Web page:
One liner for cron - modified files

Need a one liner cron entry on SunOS box to list modified files from a certain path every 5 mins out to a log file.
Here's what I have that works in Linux....

find /path/to/files -type f -newerct '10 minutes ago' -exec ls -lat {} \; >> /path/to/logfile
cipherlogicAsked:
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nemws1Database AdministratorCommented:
The version of find on SunOs is usually pretty old.  You can install GNU's version of find and use your above command, or put this is a script and call the script from cron:

#!/usr/bin/ksh
a=$( /usr/bin/date "+%Y%m%d%H%M" )
a=$(( $a - 10 ))
/usr/bin/touch -t $a /tmp/dummy
/usr/bin/find /path/to/files -newer /tmp/dummy1 -exec ls -lat {} \; >>/path/to/logfile

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You can actually put this all in one line, but its messy:
a=$( /usr/bin/date "+%Y%m%d%H%M" ) && a=$(( $a - 10 )) && /usr/bin/touch -t $a /tmp/dummy && /usr/bin/find /path/to/files -newer /tmp/dummy1 -exec ls -lat {} \; >>/path/to/logfile

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cipherlogicAuthor Commented:
Excellent, thanks!
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cipherlogicAuthor Commented:
Nice solution, information and options!
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cipherlogicAuthor Commented:
Could you take a look at the date conversion part?
I'm seeing dates like Jan 18 2038...not sure how to fix it.
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nemws1Database AdministratorCommented:
What do you get when you just run this on the command line:

/usr/bin/date "+%Y%m%d%H%M"

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Also, what is your exact OS that you're running? Run this:

uname -a

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cipherlogicAuthor Commented:
uname gives:
SunOS 5.10 Generic_147441-02 i86pc i386 i86pc

The date command yields:
201408130954
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nemws1Database AdministratorCommented:
I get this from the above date command:
201408130956

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Which is:
2014 - year
08 - month
13 - day
09 - hour
56 - minutes
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nemws1Database AdministratorCommented:
OKay - that is 100% correct.

Run this and post the output (must be the math part, then)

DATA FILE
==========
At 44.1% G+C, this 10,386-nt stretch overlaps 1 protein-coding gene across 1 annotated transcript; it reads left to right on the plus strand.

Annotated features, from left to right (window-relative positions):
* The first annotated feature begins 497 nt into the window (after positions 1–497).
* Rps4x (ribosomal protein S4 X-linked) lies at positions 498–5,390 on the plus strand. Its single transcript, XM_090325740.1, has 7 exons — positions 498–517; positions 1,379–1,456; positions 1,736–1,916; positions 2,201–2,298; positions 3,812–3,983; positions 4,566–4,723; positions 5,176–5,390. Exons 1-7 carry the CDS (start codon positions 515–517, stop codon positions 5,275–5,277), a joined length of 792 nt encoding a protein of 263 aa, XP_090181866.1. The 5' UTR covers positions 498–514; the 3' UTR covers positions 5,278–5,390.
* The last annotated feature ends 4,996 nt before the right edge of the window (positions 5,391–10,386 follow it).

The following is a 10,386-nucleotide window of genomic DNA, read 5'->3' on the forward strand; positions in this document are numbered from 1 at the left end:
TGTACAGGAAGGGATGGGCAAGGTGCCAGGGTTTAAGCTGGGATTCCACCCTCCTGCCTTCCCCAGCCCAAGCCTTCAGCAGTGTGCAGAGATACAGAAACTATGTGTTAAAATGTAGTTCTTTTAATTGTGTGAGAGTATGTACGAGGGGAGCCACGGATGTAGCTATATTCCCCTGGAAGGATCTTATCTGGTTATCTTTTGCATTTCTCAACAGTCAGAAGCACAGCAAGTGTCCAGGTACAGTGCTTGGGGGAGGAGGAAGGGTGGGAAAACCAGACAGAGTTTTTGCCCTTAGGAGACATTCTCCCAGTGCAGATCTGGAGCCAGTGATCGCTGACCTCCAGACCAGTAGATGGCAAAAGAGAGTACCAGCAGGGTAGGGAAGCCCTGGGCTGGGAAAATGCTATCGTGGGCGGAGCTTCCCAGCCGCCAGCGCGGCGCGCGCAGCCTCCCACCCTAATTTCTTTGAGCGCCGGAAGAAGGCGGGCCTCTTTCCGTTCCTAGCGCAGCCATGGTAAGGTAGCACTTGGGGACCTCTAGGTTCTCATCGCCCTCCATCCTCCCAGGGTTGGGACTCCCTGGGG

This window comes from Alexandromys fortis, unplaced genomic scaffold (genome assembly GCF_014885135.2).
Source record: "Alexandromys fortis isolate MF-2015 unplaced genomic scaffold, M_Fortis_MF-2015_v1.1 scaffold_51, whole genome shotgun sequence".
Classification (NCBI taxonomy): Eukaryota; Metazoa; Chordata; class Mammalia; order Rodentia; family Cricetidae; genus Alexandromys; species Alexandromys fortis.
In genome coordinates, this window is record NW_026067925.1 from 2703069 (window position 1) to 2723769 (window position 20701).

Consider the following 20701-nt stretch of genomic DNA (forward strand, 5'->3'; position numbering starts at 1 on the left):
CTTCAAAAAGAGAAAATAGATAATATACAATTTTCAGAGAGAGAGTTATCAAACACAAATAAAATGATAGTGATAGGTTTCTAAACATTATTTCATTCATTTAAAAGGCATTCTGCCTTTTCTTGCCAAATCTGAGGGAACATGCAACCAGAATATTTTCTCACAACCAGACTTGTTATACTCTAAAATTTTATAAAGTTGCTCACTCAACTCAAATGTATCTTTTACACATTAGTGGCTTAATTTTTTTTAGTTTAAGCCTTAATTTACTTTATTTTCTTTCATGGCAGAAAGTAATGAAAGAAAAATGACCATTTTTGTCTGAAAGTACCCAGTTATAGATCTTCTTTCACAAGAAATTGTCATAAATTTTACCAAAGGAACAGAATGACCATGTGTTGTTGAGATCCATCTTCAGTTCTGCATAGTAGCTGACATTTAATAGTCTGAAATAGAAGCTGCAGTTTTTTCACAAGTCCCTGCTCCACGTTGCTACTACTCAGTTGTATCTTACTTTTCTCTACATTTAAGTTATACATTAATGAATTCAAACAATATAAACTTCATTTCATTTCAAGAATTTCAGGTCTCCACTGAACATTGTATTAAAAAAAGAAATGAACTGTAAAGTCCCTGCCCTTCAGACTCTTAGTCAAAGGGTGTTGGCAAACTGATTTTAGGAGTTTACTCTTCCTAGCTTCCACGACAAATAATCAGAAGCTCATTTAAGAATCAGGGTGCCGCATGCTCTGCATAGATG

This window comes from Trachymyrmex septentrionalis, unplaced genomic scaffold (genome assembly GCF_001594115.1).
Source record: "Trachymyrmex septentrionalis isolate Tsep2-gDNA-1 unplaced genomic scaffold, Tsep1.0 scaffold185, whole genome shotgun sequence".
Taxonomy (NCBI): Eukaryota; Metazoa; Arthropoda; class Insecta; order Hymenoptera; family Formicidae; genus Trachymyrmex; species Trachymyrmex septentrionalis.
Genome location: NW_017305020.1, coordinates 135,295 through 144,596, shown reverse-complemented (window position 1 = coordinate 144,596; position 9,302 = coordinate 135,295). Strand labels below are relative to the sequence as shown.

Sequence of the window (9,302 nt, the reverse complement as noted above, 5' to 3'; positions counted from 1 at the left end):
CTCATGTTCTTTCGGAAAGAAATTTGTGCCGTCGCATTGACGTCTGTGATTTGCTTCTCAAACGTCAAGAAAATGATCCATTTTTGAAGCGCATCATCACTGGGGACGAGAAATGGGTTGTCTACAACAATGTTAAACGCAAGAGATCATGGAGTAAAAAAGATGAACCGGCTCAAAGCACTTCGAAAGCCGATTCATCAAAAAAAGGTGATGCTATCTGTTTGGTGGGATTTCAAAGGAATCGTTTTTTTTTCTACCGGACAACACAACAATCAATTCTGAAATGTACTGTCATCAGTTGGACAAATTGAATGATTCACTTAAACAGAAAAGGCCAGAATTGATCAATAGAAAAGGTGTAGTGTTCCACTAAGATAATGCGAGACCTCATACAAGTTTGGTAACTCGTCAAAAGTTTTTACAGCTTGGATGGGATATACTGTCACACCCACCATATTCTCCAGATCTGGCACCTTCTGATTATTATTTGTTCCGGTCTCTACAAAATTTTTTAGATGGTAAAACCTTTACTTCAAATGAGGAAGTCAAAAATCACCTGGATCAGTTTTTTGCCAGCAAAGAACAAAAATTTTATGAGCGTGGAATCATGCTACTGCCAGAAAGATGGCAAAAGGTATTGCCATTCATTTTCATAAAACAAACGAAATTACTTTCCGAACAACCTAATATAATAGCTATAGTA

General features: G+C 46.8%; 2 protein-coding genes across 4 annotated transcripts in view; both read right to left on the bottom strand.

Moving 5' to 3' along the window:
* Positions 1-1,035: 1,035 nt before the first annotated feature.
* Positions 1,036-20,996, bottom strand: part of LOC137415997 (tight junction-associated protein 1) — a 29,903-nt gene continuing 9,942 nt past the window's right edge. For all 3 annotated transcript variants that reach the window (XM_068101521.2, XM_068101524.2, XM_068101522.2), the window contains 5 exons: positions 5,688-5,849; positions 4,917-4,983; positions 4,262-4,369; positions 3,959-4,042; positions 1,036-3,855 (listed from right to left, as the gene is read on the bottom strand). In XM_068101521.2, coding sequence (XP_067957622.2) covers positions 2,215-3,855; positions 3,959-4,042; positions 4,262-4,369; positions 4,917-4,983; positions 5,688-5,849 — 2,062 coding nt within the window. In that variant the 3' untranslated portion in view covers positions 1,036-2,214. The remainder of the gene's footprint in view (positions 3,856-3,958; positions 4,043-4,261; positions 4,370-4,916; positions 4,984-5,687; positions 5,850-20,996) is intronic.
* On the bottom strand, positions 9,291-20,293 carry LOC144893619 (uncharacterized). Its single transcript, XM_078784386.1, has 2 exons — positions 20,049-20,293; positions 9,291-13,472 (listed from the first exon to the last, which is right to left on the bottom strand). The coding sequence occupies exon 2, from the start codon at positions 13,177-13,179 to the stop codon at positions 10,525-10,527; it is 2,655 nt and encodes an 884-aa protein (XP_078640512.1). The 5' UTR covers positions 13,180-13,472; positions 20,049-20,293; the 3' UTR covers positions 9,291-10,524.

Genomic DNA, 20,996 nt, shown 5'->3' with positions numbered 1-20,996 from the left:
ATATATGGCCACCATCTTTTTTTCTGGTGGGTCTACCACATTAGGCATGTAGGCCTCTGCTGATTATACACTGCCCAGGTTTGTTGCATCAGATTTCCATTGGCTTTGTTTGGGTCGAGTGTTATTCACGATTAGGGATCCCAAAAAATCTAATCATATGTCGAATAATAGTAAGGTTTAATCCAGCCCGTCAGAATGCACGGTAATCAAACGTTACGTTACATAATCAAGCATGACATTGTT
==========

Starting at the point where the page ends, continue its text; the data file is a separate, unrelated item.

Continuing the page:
a=$( /usr/bin/date "+%Y%m%d%H%M" )
echo $a
a=$(( $a - 10 ))
echo $a

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cipherlogicAuthor Commented:
201408131917
201408131907
The problem seems to be when the script prints the date formatted to the screen.
I get:
-rw-r--r-- 1 userid group 4455233456 Jan 18 2038 /path/file.txt
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cipherlogicAuthor Commented:
Also, you have a dummy and dummy1 file. I figured the dummy1 was a typo , so I changed it to just dummy.
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cipherlogicAuthor Commented:
Just more info...
date command output....
Wed Aug 13 19:33:24 CDT 2014
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cipherlogicAuthor Commented:
Oh weird. ...when I just run ls -lat on a file it returns the Jan 18 2038 date....
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cipherlogicAuthor Commented:
Check out the dates here:

[1022] root@server # ls -lat
total 1132535
-rw-r--r--      1 uid  group   365421762     Jan  18  2038 nr.txt
drwxr-xr-x   2 uid  group    7                    Apr  28  2006 .
drwxr-xr-x   5 uid  group    5                    Oct  27  2004 ..
-rw-r--r--     1 uid  group    1076               Jun  1    2003 readme.txt
-rw-r--r--     1 uid  group    22251280       Nov  15  2002 jnrds.ai
-rw-r--r--     1 uid  group    138385           Jul   12  2002 schema.pdf
-rw-r--r--     1 uid  group    192043312     Dec  31  1969 nr.z
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nemws1Database AdministratorCommented:
Yes, my mistake on 'dummy1' vs 'dummy' - should be the same.  The math from the example I had you run is perfect - it prints out the date minus 10 mins.  What's the output from: